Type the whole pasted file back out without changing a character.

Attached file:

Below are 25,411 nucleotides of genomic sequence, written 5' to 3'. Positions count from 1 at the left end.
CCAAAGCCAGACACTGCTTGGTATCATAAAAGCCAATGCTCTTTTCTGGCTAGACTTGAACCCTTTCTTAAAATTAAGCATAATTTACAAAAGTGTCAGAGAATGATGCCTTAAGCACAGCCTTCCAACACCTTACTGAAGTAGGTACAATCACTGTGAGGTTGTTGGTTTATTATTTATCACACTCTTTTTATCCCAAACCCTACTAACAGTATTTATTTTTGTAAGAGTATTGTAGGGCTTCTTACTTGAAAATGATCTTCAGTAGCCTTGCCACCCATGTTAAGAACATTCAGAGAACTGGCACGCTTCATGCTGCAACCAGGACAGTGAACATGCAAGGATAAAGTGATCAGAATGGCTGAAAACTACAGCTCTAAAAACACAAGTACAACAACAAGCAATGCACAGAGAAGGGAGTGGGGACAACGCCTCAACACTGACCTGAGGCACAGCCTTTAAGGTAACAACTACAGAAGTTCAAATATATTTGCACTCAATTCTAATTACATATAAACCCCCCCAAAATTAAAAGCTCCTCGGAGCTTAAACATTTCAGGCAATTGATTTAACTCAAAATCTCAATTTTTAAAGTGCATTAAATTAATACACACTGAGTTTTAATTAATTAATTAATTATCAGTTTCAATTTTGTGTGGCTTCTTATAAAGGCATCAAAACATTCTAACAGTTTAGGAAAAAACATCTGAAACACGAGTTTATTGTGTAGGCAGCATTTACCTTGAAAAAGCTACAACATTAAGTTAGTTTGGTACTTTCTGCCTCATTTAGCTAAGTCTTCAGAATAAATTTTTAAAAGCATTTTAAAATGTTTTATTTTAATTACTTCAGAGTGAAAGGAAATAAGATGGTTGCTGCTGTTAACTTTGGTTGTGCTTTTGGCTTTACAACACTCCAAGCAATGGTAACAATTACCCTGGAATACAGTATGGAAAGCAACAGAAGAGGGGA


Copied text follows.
Below are 25,411 nucleotides of genomic sequence, written 5' to 3'. Positions count from 1 at the left end.
CCAAAGCCAGACACTGCTTGGTATCATAAAAGCCAATGCTCTTTTCTGGCTAGACTTGAACCCTTTCTTAAAATTAAGCATAATTTACAAAAGTGTCAGAGAATGATGCCTTAAGCACAGCCTTCCAACACCTTACTGAAGTAGGTACAATCACTGTGAGGTTGTTGGTTTATTATTTATCACACTCTTTTTATCCCAAACCCTACTAACAGTATTTATTTTTGTAAGAGTATTGTAGGGCTTCTTACTTGAAAATGATCTTCAGTAGCCTTGCCACCCATGTTAAGAACATTCAGAGAACTGGCACGCTTCATGCTGCAACCAGGACAGTGAACATGCAAGGATAAAGTGATCAGAATGGCTGAAAACTACAGCTCTAAAAACACAAGTACAACAACAAGCAATGCACAGAGAAGGGAGTGGGGACAACGCCTCAACACTGACCTGAGGCACAGCCTTTAAGGTAACAACTACAGAAGTTCAAATATATTTGCACTCAATTCTAATTACATATAAACCCCCCCAAAATTAAAAGCTCCTCGGAGCTTAAACATTTCAGGCAATTGATTTAACTCAAAATCTCAATTTTTAAAGTGCATTAAATTAATACACACTGAGTTTTAATTAATTAATTAATTATCAGTTTCAATTTTGTGTGGCTTCTTATAAAGGCATCAAAACATTCTAACAGTTTAGGAAAAAACATCTGAAACACGAGTTTATTGTGTAGGCAGCATTTACCTTGAAAAAGCTACAACATTAAGTTAGTTTGGTACTTTCTGCCTCATTTAGCTAAGTCTTCAGAATAAATTTTTAAAAGCATTTTAAAATGTTTTATTTTAATTACTTCAGAGTGAAAGGAAATAAGATGGTTGCTGCTGTTAACTTTGGTTGTGCTTTTGGCTTTACAACACTCCAAGCAATGGTAACAATTACCCTGGAATACAGTATGGAAAGCAACAGAAGAGGGGA